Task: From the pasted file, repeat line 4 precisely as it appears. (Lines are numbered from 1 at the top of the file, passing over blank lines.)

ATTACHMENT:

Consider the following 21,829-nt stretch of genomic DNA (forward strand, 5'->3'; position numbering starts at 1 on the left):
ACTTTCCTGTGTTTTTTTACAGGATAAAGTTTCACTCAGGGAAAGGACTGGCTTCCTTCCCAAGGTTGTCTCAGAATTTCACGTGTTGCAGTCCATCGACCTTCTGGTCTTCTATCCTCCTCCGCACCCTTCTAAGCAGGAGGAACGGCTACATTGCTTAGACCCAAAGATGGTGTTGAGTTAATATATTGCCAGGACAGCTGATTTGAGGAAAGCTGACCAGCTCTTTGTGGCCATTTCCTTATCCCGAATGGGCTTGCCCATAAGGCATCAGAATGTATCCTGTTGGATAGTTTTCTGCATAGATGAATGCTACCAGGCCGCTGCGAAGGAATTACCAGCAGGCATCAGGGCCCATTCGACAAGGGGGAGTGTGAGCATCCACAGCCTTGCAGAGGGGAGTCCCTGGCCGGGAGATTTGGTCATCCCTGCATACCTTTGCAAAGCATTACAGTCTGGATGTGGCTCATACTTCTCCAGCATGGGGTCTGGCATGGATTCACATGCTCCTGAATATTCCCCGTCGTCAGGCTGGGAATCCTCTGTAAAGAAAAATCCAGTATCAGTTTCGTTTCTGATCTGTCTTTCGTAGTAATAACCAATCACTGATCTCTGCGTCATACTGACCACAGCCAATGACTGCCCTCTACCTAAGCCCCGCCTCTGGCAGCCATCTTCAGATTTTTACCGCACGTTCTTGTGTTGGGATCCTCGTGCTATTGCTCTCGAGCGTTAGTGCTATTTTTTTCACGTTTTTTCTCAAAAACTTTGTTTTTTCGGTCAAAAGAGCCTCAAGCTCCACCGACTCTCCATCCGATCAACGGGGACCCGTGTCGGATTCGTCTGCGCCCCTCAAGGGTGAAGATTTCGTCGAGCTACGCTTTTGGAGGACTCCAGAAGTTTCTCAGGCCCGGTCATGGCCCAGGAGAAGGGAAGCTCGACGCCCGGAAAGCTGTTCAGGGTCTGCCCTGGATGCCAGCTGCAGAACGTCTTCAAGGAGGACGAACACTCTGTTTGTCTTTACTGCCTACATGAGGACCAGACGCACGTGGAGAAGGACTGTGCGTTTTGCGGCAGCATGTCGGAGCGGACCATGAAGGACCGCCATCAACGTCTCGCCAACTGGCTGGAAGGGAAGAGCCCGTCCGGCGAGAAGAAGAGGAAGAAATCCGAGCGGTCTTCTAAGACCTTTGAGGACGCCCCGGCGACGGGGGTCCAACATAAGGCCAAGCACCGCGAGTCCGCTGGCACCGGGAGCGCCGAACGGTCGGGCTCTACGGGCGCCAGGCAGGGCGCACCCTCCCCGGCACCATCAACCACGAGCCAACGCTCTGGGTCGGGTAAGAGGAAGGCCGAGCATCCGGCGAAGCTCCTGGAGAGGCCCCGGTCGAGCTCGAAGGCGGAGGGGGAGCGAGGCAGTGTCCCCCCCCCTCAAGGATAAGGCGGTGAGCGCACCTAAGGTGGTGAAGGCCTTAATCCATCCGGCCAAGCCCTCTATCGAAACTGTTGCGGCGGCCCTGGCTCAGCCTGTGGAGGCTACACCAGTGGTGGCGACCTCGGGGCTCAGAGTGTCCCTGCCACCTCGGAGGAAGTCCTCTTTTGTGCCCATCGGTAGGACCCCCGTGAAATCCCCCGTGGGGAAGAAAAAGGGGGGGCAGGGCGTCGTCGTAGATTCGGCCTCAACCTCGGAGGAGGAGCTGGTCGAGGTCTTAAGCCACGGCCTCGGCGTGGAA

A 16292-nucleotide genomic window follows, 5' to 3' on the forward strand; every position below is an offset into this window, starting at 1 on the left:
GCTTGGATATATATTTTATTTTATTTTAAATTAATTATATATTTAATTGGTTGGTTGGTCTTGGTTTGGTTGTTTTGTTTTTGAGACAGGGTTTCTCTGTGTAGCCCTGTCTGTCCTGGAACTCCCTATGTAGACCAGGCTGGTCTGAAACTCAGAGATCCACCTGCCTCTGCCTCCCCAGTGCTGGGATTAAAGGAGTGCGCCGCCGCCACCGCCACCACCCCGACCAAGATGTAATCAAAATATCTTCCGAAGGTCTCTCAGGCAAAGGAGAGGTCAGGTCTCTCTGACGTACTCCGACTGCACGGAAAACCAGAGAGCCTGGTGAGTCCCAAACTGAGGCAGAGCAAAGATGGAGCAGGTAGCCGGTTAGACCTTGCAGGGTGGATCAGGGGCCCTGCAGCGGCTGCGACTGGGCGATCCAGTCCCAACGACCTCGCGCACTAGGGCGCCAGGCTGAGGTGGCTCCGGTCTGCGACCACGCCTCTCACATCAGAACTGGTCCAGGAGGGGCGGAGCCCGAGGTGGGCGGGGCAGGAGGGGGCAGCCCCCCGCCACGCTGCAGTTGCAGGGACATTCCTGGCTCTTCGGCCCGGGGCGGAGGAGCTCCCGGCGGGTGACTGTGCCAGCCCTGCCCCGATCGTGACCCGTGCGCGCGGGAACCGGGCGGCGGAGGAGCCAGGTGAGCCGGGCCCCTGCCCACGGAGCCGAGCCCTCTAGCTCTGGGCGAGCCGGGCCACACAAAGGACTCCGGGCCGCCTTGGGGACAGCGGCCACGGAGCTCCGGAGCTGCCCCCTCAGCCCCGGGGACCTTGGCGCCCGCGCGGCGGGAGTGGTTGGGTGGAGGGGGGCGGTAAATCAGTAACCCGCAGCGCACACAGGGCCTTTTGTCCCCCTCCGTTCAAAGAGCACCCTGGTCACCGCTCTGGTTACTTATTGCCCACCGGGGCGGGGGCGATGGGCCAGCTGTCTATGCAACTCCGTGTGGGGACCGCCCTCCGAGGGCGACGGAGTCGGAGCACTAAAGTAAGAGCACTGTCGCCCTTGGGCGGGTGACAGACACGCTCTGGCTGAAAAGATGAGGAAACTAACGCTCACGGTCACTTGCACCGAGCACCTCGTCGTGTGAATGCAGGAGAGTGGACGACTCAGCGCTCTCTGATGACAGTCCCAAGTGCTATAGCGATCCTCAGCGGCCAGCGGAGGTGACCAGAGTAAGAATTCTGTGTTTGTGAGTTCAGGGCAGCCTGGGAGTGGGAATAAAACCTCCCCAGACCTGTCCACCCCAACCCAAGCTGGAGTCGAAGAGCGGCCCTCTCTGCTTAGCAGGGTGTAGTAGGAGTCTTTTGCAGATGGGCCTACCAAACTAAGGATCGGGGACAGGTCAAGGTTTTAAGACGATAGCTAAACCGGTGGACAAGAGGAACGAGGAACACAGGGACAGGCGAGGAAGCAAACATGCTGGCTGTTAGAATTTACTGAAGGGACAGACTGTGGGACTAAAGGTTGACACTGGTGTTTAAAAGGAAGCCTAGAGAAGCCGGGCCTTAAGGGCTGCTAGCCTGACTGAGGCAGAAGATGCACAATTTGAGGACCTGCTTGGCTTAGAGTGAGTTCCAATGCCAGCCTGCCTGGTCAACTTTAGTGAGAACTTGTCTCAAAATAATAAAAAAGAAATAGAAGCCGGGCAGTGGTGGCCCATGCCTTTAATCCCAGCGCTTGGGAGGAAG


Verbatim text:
GCTTGGATATATATTTTATTTTATTTTAAATTAATTATATATTTAATTGGTTGGTTGGTCTTGGTTTGGTTGTTTTGTTTTTGAGACAGGGTTTCTCTGTGTAGCCCTGTCTGTCCTGGAACTCCCTATGTAGACCAGGCTGGTCTGAAACTCAGAGATCCACCTGCCTCTGCCTCCCCAGTGCTGGGATTAAAGGAGTGCGCCGCCGCCACCGCCACCACCCCGACCAAGATGTAATCAAAATATCTTCCGAAGGTCTCTCAGGCAAAGGAGAGGTCAGGTCTCTCTGACGTACTCCGACTGCACGGAAAACCAGAGAGCCTGGTGAGTCCCAAACTGAGGCAGAGCAAAGATGGAGCAGGTAGCCGGTTAGACCTTGCAGGGTGGATCAGGGGCCCTGCAGCGGCTGCGACTGGGCGATCCAGTCCCAACGACCTCGCGCACTAGGGCGCCAGGCTGAGGTGGCTCCGGTCTGCGACCACGCCTCTCACATCAGAACTGGTCCAGGAGGGGCGGAGCCCGAGGTGGGCGGGGCAGGAGGGGGCAGCCCCCCGCCACGCTGCAGTTGCAGGGACATTCCTGGCTCTTCGGCCCGGGGCGGAGGAGCTCCCGGCGGGTGACTGTGCCAGCCCTGCCCCGATCGTGACCCGTGCGCGCGGGAACCGGGCGGCGGAGGAGCCAGGTGAGCCGGGCCCCTGCCCACGGAGCCGAGCCCTCTAGCTCTGGGCGAGCCGGGCCACACAAAGGACTCCGGGCCGCCTTGGGGACAGCGGCCACGGAGCTCCGGAGCTGCCCCCTCAGCCCCGGGGACCTTGGCGCCCGCGCGGCGGGAGTGGTTGGGTGGAGGGGGGCGGTAAATCAGTAACCCGCAGCGCACACAGGGCCTTTTGTCCCCCTCCGTTCAAAGAGCACCCTGGTCACCGCTCTGGTTACTTATTGCCCACCGGGGCGGGGGCGATGGGCCAGCTGTCTATGCAACTCCGTGTGGGGACCGCCCTCCGAGGGCGACGGAGTCGGAGCACTAAAGTAAGAGCACTGTCGCCCTTGGGCGGGTGACAGACACGCTCTGGCTGAAAAGATGAGGAAACTAACGCTCACGGTCACTTGCACCGAGCACCTCGTCGTGTGAATGCAGGAGAGTGGACGACTCAGCGCTCTCTGATGACAGTCCCAAGTGCTATAGCGATCCTCAGCGGCCAGCGGAGGTGACCAGAGTAAGAATTCTGTGTTTGTGAGTTCAGGGCAGCCTGGGAGTGGGAATAAAACCTCCCCAGACCTGTCCACCCCAACCCAAGCTGGAGTCGAAGAGCGGCCCTCTCTGCTTAGCAGGGTGTAGTAGGAGTCTTTTGCAGATGGGCCTACCAAACTAAGGATCGGGGACAGGTCAAGGTTTTAAGACGATAGCTAAACCGGTGGACAAGAGGAACGAGGAACACAGGGACAGGCGAGGAAGCAAACATGCTGGCTGTTAGAATTTACTGAAGGGACAGACTGTGGGACTAAAGGTTGACACTGGTGTTTAAAAGGAAGCCTAGAGAAGCCGGGCCTTAAGGGCTGCTAGCCTGACTGAGGCAGAAGATGCACAATTTGAGGACCTGCTTGGCTTAGAGTGAGTTCCAATGCCAGCCTGCCTGGTCAACTTTAGTGAGAACTTGTCTCAAAATAATAAAAAAGAAATAGAAGCCGGGCAGTGGTGGCCCATGCCTTTAATCCCAGCGCTTGGGAGGAAG